Pharma Doors Begin to Open in Indonesia By Kim Ribbink Though many challenges continue for pharma companies bringing products to market in Indonesia, a growing middle class and improving healthcare access make it a desirable market. Indonesia is the world’s fourth largest country in terms of population, with 247 million people, and the largest economy in Southeast Asia. According to Statistics Indonesia, the GDP annual growth rate has averaged 5.43% between 2000 and 2013. An archipelago comprising more than 17,000 islands, Indonesia has a burgeoning middle class, however, according to the World Bank data from 2012 shows that Indonesia has 26 deaths from every 1,000 live births (as compared with the Singapore where infant mortality is two per 1,000 births). Indonesia is also doing poorly in a number of health and infrastructure related indicators; for example, data from 2009 show that Indonesia still suffers 307 deaths for every 100,000 live births. However, according to Vince Grillo, Ph.D., general manager, Kantar Health Singapore and Malaysia, as per capita income grows so will spending on healthcare, which will result in continuing healthcare reforms, investment in healthcare infrastructure, and improved access to care. The healthcare market in Indonesia is valued at $23.9 billion, and by 2016 could reach $30 billion, says Ames Gross, president of Pacific Bridge Medical. “Next year Indonesians are expected to spend $145 per capita on healthcare, up from $34 a decade ago,” he says. “Currently, the country spends 2.9% of its GDP on healthcare, however this percentage is expected to grow quickly over the next decade.” Pharma Opportunities The Indonesian pharmaceutical market is worth $6.4 billion and is growing annually at a rate of 12.8%, Mr. Gross says, adding that this high rate of growth is likely to be maintained through 2018. “Over the past seven years, the pharmaceutical market in Indonesia expanded 86%,” he says. According to Dr. Ken Lee, VP and regional general manager, South East Asia, Quintiles, most of the large global pharmaceutical companies have a presence in Indonesia and according to the International Pharmaceutical Manufacturers Group (IPMG), have invested some $900 million in R&D. The Indonesian pharmaceutical market presents foreign drug firms with a variety of challenges, Mr. Gross says. “The local pharmaceutical sector is protected from foreign competition through several national laws,” Mr. Gross says, in particular Decree 1010. “Decree 1010 was issued by the Ministry of Health in 2008, on the Registration of Drugs and requires foreign companies to either manufacture drugs locally or form partnerships with local manufacturers in order to register their own drug,” Dr. Grillo says. In 2010, the definition of “local manufacturing” was expanded to also mean packaging and labeling, Mr. Gross says. In response to Decree 1010, Mr. Gross says foreign pharmaceutical firms have increasingly forged partnerships with other international companies or domestic drug producers to build up their Indonesian manufacturing capabilities. Dr. Grillo says there is also a cap of 75% of foreign ownership of a domestic drug company. “So global pharmaceutical companies have either invested in manufacturing, licensed products to local companies, or taken on partial ownership of local companies,” he says. Ash Kuchel, global group president, Publicis Healthcare Communications Group, says that further complicating entry into the market is the attitude that generic medications are equivalent to brand-name medications, a thought held by the government, insurance companies, and Indonesian people themselves. Indonesian-produced drugs make up about 90% of the total pharmaceutical market, Mr. Kuchel says. According to the International Pharmaceutical Manufacturers Group, national companies control about a 75% market share. “Because of Indonesia’s desire for self-sufficiency, about three-quarters of the country’s medicines are developed and manufactured by Indonesian companies, with more than 240 pharmaceutical manufacturers on the ground,” Mr. Kuchel says. “Large pharmaceutical companies such as Pfizer, AstraZeneca, Roche, and Merck Sharp & Dohme, among others have already begun to make inroads in the market through licensing agreements, manufacturing partnerships, or breaking ground on new facilities.” Dr. Grillo says generics make up about 70% of the market and generic drug sales are expected to grow by 15% in 2014. “We also have observed the rise in share prices for some of the main players of generics in Indonesia,” Dr. Grillo says. Even with these barriers to market access, there is still considerable presence of international pharmaceutical companies in Indonesia, including Sanofi, Takeda, Novartis, Bayer, Pfizer, and Merck, Dr. Grillo says. There are some strong incentives for entering the Indonesian market, Dr. Lee says. Of the country’s 247 million people, half live in urban areas and changing healthcare insurance will increase the percentage of insured people. Dr. Lee notes that lifestyle-related diseases — smoking, inactivity, high blood pressure, cholesterol, and obesity — are expected to increase. “In addition, Indonesia’s regulatory body, which now allows parallel EC submissions, has issued GCP guidelines that follow those of the ICH,” Dr. Lee says. Dr. Grillo says it remains uncertain whether the government will ease barriers of trade, such as ownership rules, to attract more investment from international pharmaceutical companies. “The tradeoff would be more competition for the local generic manufacturing, whose strong growth has been a result of these barriers,” Dr. Grillo says. For foreign companies wishing to register their pharmaceutical products in Indonesia, drugs are classified in four categories, Mr. Gross says. Product registration applications are submitted to the Indonesian National Agency of Drug and Food Control (NADFC). Pharmaceutical companies should adhere to Association of Southeast Asian Nations (ASEAN) standards and must submit their applications in the ASEAN Common Technical Documents (CTD) format. Drug product registration can take as long as three years. One of the big challenges for the domestic drug manufacturing industry is high inflation rates, because imports account for about 93% of the raw materials used in pharmaceutical manufacturing, Mr. Gross says. “PT Kalbe Farma, a domestic drug giant, reported that in the first half of 2013 it experienced a 19% increase in its costs of goods sold,” he says. “PT Kimia Farma, another large domestic Indonesian drug manufacturer, also reported sales increasing more slowly than its costs of goods sold.” Healthcare Access Until recently, Indonesia had in place a decentralized healthcare process that was implemented in 2001 where healthcare provision is largely in the hands of regional governments, Dr. Lee says. “Private healthcare services are primarily financed by individuals, with some insurance and employer reimbursement,” Dr. Lee says. “Publicly provided healthcare services are financed by a mix of public budgets and user fees, which in turn are financed by a mix of household, employers, and insurers.” At present, about 60% of Indonesia’s 247 million citizens are covered under some form of health insurance, accepted at community healthcare practices and clinics where people most often access medicine, Mr. Kuchel says. “Those who do not have insurance are left to either pay out of pocket, some choosing to ignore medical conditions because their low incomes cannot afford them, or rely on the government,” he says. To help close this gap, in January this year, Indonesia’s Ministry of Health unveiled a program known locally as Sistem Jaminan Sosial Nasional (SJSN), to provide free or government-subsidized healthcare to every citizen by 2019, Mr. Kuchel says. The media in Indonesia have described the program as the world’s largest healthcare scheme and will have about 120 million subscribers — previously uninsured — to begin with. The system will gradually cover all Indonesians over the next five years. Designed as a cross-subsidy program, those with higher incomes will pay higher premiums for health insurance while lower income individuals will be pay less for the same medical benefit or get it for free. A new government agency called the Social Security Organizing Body will manage the program. However, the program has been met with some scepticism, Mr. Kuchel says. “Part of the challenge with the current healthcare system in Indonesia comes from the country’s topography, with clinics and specialists disproportionally dispersed among cities, rural areas, and tiny islands,” he says. “Another challenge is the number of healthcare practitioners available. Recent estimates show the country only has 85,000 general practitioners and 25,000 specialist doctors to service a rapidly growing population.” Furthermore, there are almost 2,400 hospitals and about 9,600 primary care centers in Indonesia. Reaching Patients and Clinical Studies The introduction of SJSN presents companies with an opportunity to invest in the market as the demand for healthcare products and services increases, Mr. Kuchel says. “The program will place more of an emphasis on disease prevention and education, and even disbursement of healthcare infrastructure,” he says. “Forming relationships with on-the-ground manufacturers and distributers, and providing evidence-based facts that differentiate name-brand medications will be critical to ensuring long-standing success in this largely untapped market.” Dr. Grillo concurs: “We need to be mindful that SJSN offers a very basic package of healthcare and low-cost generics. Despite this, there is growth opportunity for non-generic pharmaceutical companies in Indonesia. With economic growth and increases in personal wealth, more people will be able to afford more extensive insurance coverage and more expensive, non-generic medicine.” With regard to clinical research, Dr. Lee says Indonesia has participated in a total of about 400 studies, and compared with its Southeast Asian neighbors, Indonesia at present conducts significantly fewer studies. “Despite having considerably smaller populations, countries like Malaysia, Thailand, and the Philippines conduct six to eight times more clinical trials than Indonesia, based on data from 2011 and 2012,” he says. There is a strong interest from research-based global biopharma companies to conduct clinical research in Indonesia because of the large concentrated patient populations and disease profiles, Dr. Lee says. “The barriers to increasing clinical trials in Indonesia are that there are relatively fewer sites experienced in conducting trials and the challenges with regulatory process,” he says. To date, the main therapy areas studied include diabetes, oncology, and infectious diseases, such as malaria. From a regulatory perspective, the main challenge to conducting clinical trials is difficulty in obtaining a Material Transfer Agreement (MTA) before biologic samples are allowed to be shipped out of the country, Dr. Lee says. The MTA is governed by the National Institute of Health Research and Development (NIHRD) of Indonesia. In a number of clinical trials, biologic samples need to be shipped for testing in a central laboratory to globally harmonize results. “In 2012, to help overcome this regulatory challenge, Quintiles signed an agreement with Prodia Clinical Laboratory to set up a CAP-accredited and NGSP-certified harmonized central laboratory to facilitate rapid testing of biologic samples locally,” Dr. Lee says. “The Quintiles-Prodia harmonized central laboratory allowed Quintiles’ biopharma customers to conduct clinical research in Indonesia and help establish the potential benefits of new medicines in the Indonesian population while contributing to global programs.” Balancing Risk According to Dr. Grillo, there is an Indonesian proverb that perhaps best sums up the state of the Indonesian pharmaceutical market: “Calm water does not mean there are no crocodiles.” He notes that to enter the Indonesian market, companies will need smart strategies to capitalize on the growth, patience to see how the universal coverage will pan out, and understand the barriers of trade until they are potentially lifted. “And perhaps also a little faith that the crocodiles are not that hungry,” he adds. Indonesia at a Glance Total population: 247,000,000 Gross national income per capita (PPP international $): 4,730 Life expectancy at birth m/f (years): 68/71 Probability of dying under five (per 1,000 live births): 31 Probability of dying between 15 and 60 years m/f (per 1,000 population): 200/166 Total expenditure on health per capita (Intl $, 2011): 127 Total expenditure on health as % of GDP (2011): 2.7 Source: Global Health Observatory Figures are for 2011 and 2012 “The Indonesian ­pharmaceutical market is valued at $6.4 billion and is growing annually at a rate of 12.8%.” Ames Gross Pacific Bridge Medical “There is a strong interest from ­research-based global biopharma companies to conduct clinical ­research in Indonesia because of the large concentrated patient ­populations and disease profiles. ” Dr. Ken Lee / Quintiles “Because of Indonesia’s desire for ­ self-sufficiency, about three-quarters of the country’s medicines are ­developed and manufactured by Indonesian ­companies, with more than 240 pharmaceutical manufacturers on the ground.” Ash Kuchel Publicis Healthcare Communications Group “Beneath the potential and ­allure of the Indonesian ­market, international ­pharmaceutical companies face many challenges. ” Dr. Vince Grillo / Kantar Health Vaccines in Indonesia In August last year, Indonesia officially rolled out a ­pentavalent vaccine designed to immunize newborns against five diseases: diphtheria, whooping cough, tetanus, hepatitis B, and hemophilia influenza type B. The vaccine was produced by a local vaccines ­manufacturer Biofarma and has been added to ­Indonesia’s national immunization program, according to Health Minister Nafsiah Mboi. Also in 2013, stakeholders in the Jakarta Health Card (KJS) program in Indonesia were reportedly deliberating the introduction of different rates for public and private hospitals registered under the program. Private ­hospitals are said to be incurring financial losses ­because of the wide gap between the actual costs and the medical fees covered by the city administration. The stakeholders are evaluating the current rates and still discussing the feasibility of readjusting the rates. According to Oloan Siregar, assistant to the city ­secretary for people’s welfare, one thing to consider is that the government subsidizes the public hospitals, while private hospitals do not receive any subsidy. Source: Indonesia Pharmaceuticals and Healthcare Report, Business Monitor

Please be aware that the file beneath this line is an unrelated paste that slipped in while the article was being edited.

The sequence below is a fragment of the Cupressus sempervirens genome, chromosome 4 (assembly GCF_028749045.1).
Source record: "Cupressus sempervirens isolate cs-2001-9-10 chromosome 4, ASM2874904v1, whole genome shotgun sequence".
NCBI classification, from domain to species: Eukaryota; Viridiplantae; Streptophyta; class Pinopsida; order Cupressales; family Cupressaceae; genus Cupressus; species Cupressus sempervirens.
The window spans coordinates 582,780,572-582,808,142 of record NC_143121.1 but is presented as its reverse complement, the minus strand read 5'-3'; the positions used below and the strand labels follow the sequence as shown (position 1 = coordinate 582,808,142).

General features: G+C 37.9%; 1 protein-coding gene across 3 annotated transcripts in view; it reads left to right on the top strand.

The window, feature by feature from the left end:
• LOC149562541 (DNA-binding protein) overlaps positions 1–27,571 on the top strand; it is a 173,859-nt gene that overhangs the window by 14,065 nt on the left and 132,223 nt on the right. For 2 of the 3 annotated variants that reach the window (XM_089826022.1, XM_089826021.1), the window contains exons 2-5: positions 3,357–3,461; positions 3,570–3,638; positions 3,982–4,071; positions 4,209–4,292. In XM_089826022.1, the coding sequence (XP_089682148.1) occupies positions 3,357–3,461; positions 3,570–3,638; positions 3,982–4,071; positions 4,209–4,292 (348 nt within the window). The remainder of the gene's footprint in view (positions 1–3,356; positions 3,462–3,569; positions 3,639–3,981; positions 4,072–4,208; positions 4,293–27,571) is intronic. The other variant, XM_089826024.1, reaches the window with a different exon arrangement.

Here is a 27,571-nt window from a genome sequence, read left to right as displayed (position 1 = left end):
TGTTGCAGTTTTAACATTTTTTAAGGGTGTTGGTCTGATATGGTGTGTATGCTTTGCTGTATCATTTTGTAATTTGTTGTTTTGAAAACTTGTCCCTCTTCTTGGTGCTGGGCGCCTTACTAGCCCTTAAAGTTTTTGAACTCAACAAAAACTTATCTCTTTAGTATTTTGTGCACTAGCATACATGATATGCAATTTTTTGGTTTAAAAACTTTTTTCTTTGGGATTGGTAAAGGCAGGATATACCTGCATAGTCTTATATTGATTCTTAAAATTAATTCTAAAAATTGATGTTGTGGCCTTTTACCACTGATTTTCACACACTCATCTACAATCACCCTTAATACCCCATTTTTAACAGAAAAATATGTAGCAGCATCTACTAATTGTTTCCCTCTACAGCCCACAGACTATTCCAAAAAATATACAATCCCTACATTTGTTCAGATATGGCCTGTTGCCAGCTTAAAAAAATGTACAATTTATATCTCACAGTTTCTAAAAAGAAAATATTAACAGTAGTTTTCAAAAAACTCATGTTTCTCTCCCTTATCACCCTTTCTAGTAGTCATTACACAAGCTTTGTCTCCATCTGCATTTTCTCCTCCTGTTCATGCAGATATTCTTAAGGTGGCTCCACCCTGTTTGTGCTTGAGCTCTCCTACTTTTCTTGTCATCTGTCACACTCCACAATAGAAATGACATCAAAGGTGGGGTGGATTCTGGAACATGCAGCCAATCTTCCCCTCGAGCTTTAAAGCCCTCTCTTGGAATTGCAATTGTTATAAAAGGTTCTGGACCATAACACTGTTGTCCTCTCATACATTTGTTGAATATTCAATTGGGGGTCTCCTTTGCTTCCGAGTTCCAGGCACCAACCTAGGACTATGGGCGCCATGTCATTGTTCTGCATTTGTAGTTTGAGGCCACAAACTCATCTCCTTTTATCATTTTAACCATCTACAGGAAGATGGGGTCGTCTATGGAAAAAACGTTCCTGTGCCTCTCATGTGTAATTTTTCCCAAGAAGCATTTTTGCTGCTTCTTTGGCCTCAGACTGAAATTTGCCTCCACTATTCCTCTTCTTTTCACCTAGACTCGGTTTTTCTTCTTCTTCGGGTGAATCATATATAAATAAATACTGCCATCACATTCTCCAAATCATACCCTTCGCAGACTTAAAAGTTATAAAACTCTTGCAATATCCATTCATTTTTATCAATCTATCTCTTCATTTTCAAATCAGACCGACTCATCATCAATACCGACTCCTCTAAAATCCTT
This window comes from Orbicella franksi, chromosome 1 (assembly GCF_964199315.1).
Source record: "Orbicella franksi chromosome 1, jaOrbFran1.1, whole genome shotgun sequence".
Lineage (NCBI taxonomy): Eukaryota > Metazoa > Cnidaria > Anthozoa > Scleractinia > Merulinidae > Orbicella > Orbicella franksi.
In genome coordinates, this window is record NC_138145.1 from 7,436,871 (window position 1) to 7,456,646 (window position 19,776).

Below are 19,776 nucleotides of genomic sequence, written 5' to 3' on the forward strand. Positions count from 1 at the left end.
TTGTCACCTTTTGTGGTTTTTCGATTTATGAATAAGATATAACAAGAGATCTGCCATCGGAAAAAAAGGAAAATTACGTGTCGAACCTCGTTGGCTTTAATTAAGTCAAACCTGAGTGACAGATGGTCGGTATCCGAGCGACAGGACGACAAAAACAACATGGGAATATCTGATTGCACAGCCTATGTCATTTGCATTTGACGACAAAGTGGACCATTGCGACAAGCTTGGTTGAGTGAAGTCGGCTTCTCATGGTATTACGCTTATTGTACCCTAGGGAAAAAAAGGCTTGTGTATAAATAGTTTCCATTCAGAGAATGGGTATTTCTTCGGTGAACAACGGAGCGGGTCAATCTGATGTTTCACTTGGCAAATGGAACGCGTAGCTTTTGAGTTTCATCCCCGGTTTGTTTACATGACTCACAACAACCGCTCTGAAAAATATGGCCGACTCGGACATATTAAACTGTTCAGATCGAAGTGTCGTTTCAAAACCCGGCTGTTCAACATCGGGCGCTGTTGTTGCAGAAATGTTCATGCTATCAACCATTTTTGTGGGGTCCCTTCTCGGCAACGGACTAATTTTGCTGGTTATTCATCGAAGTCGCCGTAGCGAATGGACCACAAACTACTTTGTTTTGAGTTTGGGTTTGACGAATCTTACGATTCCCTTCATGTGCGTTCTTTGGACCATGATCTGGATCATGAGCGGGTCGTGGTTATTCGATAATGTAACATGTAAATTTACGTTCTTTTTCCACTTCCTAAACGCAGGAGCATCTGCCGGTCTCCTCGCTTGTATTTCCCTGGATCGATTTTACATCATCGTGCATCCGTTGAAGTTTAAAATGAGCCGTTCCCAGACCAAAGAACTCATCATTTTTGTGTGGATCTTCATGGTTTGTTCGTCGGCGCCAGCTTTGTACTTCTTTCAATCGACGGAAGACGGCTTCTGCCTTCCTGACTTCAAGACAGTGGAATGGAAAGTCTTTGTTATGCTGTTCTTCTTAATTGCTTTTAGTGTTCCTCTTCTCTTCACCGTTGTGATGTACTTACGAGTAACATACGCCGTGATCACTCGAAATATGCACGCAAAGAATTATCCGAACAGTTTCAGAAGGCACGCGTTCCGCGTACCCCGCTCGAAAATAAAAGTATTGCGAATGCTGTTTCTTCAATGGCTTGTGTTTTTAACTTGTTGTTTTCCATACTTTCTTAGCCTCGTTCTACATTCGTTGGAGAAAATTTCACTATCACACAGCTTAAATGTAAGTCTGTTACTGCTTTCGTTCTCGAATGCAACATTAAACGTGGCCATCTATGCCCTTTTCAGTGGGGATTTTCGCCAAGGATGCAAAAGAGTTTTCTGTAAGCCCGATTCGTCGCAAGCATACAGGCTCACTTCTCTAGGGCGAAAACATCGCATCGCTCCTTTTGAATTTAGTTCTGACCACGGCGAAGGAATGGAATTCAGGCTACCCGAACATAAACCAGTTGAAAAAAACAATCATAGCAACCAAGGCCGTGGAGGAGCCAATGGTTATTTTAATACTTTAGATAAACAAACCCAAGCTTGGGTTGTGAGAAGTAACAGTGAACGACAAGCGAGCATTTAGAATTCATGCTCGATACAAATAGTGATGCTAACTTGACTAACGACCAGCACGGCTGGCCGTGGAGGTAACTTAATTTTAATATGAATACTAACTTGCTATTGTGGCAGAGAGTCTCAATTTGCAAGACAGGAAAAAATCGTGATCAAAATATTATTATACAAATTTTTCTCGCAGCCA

Posted in:

Post a Comment

You must be logged in to post a Comment.

FEEDBACK